The Atlanta Fed's macroblog provides commentary and analysis on economic topics including monetary policy, macroeconomic developments, inflation, labor economics, and financial issues.

Authors for macroblog are Dave Altig, John Robertson, and other Atlanta Fed economists and researchers.

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July 30, 2005

The Enemy Of The Good?

No props for the Bush administration on the passage of CAFTA.  So saith pgl and Brad Delong, pointing to this story:

It was just before midnight on Wednesday when Representative Robin Hayes capitulated [on his opposition to the passage of CAFTA]...

But the House speaker, J. Dennis Hastert, told him they needed his vote anyway. If he switched from "nay" to "aye," Mr. Hayes recounted, Mr. Hastert promised to push for whatever steps he felt were necessary to restrict imports of Chinese clothing, which has been flooding into the United States in recent months.

As it turned out, the switch by Mr. Hayes was decisive.

If BD and pgl are looking for more ammunition with which to pursue this line of attack, I'll throw in the reminder that, in some circles, commentators were comforting themselves with rationale that the steel tariffs of 2002 were the price of breaking down resistance to the "fast-track" trade authority -- actually renamed Trade Promotion Authority (TPA) -- that ultimately led to the successful passage of CAFTA.   But even then that authority came with significant strings attached.  Here's a blast from the past from Larry Kudlow:

This week, the Senate added the Dayton-Craig amendment to a bill that would have given the White House greater negotiating authority on international trade. But what this amendment does is allow individual members of Congress to veto specific provisions of any presidentially negotiated trade pact. Say good-bye to fast-track trade-promotion authority for the White House.

This is a big backslide on trade for the U.S. And the finger can be pointed directly at the flawed strategy created by White House Senior Adviser Karl Rove and U.S. Trade Representative Robert Zoellick. Their original idea was to bring protection to the steel industry in order to capture the rustbelt states of West Virginia, Pennsylvania, and Ohio in the 2004 election. Also, steel protection (and now lumber protection against Canada) was designed to win votes from House members and Senators who might waver on a new fast-track negotiating package.

But apparently, a lean and mean trade-negotiating bill is not coming. The White House trade strategy has completely unravelled.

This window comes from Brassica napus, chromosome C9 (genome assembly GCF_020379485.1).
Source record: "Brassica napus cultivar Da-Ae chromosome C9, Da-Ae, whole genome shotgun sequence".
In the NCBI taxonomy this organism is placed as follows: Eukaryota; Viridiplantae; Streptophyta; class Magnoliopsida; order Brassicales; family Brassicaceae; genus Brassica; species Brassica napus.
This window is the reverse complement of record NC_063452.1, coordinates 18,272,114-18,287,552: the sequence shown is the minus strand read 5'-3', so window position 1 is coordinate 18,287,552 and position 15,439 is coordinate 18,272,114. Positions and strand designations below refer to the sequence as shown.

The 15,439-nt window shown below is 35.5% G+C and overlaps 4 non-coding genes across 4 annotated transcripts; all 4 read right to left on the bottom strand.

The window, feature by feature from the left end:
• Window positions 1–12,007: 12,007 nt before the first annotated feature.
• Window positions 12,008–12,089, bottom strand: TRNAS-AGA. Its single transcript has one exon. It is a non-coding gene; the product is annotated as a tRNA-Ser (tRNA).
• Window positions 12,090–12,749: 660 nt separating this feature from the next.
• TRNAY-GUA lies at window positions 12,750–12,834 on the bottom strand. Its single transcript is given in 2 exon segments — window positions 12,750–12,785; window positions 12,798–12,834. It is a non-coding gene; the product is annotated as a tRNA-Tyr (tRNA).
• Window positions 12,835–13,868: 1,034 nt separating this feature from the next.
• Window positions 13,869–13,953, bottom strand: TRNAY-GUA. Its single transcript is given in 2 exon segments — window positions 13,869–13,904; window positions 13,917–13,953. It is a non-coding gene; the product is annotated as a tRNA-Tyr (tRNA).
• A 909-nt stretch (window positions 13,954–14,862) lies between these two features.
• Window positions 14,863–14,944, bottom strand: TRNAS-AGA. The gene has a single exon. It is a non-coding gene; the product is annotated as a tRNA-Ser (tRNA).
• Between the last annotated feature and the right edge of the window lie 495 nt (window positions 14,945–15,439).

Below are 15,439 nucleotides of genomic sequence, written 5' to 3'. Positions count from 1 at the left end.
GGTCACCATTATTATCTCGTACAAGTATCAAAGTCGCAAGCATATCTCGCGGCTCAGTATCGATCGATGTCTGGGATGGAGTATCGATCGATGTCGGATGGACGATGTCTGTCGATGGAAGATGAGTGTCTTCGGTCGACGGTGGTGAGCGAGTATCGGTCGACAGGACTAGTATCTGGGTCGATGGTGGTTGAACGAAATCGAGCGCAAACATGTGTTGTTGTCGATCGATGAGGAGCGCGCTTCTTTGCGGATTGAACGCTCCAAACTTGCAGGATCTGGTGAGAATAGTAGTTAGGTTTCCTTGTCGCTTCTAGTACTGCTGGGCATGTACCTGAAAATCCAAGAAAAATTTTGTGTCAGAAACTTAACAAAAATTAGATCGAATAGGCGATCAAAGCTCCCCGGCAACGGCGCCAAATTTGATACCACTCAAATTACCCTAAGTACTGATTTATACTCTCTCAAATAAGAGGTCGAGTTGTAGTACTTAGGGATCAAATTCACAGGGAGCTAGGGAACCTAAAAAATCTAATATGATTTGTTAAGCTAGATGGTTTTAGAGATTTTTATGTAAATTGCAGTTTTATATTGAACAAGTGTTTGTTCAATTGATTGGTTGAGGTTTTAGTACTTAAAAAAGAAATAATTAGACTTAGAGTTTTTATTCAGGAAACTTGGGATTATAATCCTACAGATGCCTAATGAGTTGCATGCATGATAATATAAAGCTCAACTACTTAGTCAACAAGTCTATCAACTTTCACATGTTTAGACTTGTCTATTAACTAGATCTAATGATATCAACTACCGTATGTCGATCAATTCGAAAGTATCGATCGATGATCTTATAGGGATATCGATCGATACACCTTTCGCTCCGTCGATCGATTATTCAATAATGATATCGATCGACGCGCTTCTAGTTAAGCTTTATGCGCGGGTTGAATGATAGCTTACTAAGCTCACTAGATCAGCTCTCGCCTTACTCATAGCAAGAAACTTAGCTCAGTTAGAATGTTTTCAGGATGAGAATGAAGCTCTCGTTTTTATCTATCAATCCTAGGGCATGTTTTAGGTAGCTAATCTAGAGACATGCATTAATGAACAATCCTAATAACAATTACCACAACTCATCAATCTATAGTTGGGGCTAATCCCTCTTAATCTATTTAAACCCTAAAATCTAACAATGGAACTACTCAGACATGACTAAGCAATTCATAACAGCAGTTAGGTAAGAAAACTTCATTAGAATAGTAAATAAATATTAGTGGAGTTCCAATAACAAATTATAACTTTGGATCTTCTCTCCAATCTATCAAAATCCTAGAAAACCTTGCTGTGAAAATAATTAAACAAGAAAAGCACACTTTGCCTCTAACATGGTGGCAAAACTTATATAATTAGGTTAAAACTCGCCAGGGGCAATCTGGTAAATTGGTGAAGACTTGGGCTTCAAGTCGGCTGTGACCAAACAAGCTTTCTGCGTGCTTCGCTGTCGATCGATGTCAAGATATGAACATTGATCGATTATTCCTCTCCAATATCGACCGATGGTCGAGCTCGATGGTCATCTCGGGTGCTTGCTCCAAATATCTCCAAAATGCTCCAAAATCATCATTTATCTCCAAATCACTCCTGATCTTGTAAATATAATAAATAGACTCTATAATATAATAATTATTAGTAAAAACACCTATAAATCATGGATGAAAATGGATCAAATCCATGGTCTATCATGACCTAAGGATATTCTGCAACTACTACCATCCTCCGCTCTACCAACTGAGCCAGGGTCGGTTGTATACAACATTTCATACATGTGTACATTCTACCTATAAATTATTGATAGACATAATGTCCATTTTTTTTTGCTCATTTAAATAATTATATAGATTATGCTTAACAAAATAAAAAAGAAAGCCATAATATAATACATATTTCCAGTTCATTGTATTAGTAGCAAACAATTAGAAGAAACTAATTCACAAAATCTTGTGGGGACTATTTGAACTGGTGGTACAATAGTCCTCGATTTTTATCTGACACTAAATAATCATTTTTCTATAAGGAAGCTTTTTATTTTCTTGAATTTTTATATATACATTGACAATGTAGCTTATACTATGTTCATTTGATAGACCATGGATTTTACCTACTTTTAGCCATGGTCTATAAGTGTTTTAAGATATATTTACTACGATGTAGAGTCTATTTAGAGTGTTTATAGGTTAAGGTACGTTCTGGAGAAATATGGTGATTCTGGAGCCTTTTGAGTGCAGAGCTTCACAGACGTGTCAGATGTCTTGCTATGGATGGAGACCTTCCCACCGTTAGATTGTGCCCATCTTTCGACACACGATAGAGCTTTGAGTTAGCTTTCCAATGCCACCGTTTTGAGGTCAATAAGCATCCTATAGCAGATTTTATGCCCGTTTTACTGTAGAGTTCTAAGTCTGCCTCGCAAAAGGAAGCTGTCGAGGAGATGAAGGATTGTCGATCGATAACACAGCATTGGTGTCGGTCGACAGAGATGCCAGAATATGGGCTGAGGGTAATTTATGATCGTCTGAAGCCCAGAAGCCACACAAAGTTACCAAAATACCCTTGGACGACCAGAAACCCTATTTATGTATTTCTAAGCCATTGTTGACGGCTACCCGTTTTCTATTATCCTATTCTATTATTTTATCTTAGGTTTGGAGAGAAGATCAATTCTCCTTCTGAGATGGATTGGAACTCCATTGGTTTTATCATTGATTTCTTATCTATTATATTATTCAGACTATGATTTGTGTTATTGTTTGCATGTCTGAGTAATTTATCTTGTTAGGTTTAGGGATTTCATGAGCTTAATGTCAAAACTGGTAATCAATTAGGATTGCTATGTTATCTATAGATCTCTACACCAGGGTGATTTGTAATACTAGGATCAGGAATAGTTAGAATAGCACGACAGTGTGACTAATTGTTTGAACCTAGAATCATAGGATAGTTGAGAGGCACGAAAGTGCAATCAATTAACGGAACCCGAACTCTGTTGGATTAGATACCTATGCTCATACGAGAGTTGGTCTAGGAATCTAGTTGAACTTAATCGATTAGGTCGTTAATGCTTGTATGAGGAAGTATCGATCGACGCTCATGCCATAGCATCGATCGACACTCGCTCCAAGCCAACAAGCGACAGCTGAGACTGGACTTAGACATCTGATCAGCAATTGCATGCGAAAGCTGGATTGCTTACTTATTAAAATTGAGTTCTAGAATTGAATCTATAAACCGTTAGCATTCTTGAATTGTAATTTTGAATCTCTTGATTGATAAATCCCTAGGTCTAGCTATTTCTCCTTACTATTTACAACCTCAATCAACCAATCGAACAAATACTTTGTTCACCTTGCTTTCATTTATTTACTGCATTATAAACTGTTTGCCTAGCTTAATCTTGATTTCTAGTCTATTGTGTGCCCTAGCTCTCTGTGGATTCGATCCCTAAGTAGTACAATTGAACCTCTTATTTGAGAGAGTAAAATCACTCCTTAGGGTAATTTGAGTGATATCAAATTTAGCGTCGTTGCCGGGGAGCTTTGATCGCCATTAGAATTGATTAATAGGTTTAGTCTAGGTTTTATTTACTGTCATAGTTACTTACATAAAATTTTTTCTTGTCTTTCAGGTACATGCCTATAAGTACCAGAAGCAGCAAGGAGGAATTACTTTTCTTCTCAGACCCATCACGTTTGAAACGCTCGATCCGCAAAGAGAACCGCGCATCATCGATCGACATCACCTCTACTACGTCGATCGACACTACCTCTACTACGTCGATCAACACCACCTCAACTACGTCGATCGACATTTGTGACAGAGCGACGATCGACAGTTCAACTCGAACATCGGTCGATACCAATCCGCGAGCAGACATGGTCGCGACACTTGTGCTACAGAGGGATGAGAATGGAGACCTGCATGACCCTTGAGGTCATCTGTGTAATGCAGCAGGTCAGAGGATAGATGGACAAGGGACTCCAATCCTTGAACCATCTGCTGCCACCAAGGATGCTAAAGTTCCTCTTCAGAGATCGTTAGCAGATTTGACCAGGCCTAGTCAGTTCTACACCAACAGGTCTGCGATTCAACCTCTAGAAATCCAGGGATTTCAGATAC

The Dayton-Craig Amendment did not wholly survive the House-Senate conference but that does not mean it faded into irrelevance:

On another difficult issue, the Dayton-Craig provisions in the Senate version, conferees dropped the provision but agreed to additional reports and oversight if negotiations might result in possible changes to U.S. trade remedy laws.

That last passage comes from an excellent overview of the legislative process (beginning in the Clinton administration) that led to the passage of the Trade Promotion Authority.   

And yes, it was a rather messy sight.  And pgl and Brad DeLong are shocked, shocked to find it so. 

Look.  pgl and Brad may be right in the larger scheme of things.  It may indeed be the case that the constellation of compromises required to get CAFTA -- in itself admittedly smaller potatoes -- are more costly than whatever benefits might be derived in terms of the deal itself or whatever it buys in terms of making future progress on the free trade front.  But observing that political outcomes involve politics, as odious as that seems, does not a compelling argument make.

July 30, 2005 in Trade | Permalink


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Unfortunately, pgl and Brad are "typical" economists who are enamored by theories and find the real world all too messy and -- well -- too real.

They cannot admit that the only way "free trade" makes its way in the world is as a fig leaf for capital crushing the working class.

Posted by: General Glut | July 30, 2005 at 12:01 PM

General Glut, it is the "working class" that has grown richer every year ... it is the "working class" whoes life expectancy grows longer every year ... it is the working class whose preference for imported luxury goods grows every year ... its the "working class" who owns more capital very year

Let's cut the class story ... it means nothing ... it is the part of Marx that has been proven wrong ... if one must play with stories lets tals about under dog

Posted by: simon | July 30, 2005 at 05:17 PM

Seriously David - with the pork in the highway bill, with the all pork energy bill, and all the sausage in CAFTA which likely makes it a movement away from free trade - why would any conservative defend this GOP dominated Federal government? See more at Angrybear where I guess I have changed my name to PGC (c for conservative).

Posted by: pgl | July 30, 2005 at 05:51 PM

pgl -- I posted my response over at Angry bear. I think you misread my remarks as an apologia for the administration, which it was not. It was, rather, a plea to focus on a discussion of the balance between costs and benefits, not just the costs. I certainly wouldn't object, however, if you changed your moniker to pgc.

Posted by: Dave Altig | July 31, 2005 at 08:39 AM

Pork in a highway bill? Pork in an energy bill? No way!?!?!?! Those damn right-wingers. How dare they put pork in a bill!

Posted by: cb | August 01, 2005 at 11:53 AM

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July 29, 2005

One Non-Fan Of Chinese Appreciation

Writing for the opinion page of today's Wall Street Journal, Stanford University's Ronald McKinnon explains what he doesn't like about the path the Chinese central bank has set out upon:

(1) With the fixed exchange rate now unhinged, the People's Bank of China (PBC) will have to come up with a new anchor or rule that governs monetary policy. None was announced when the PBC let the exchange rate go. Will the PBC institute an internal inflation target? What will be the financial instruments it uses to achieve this target?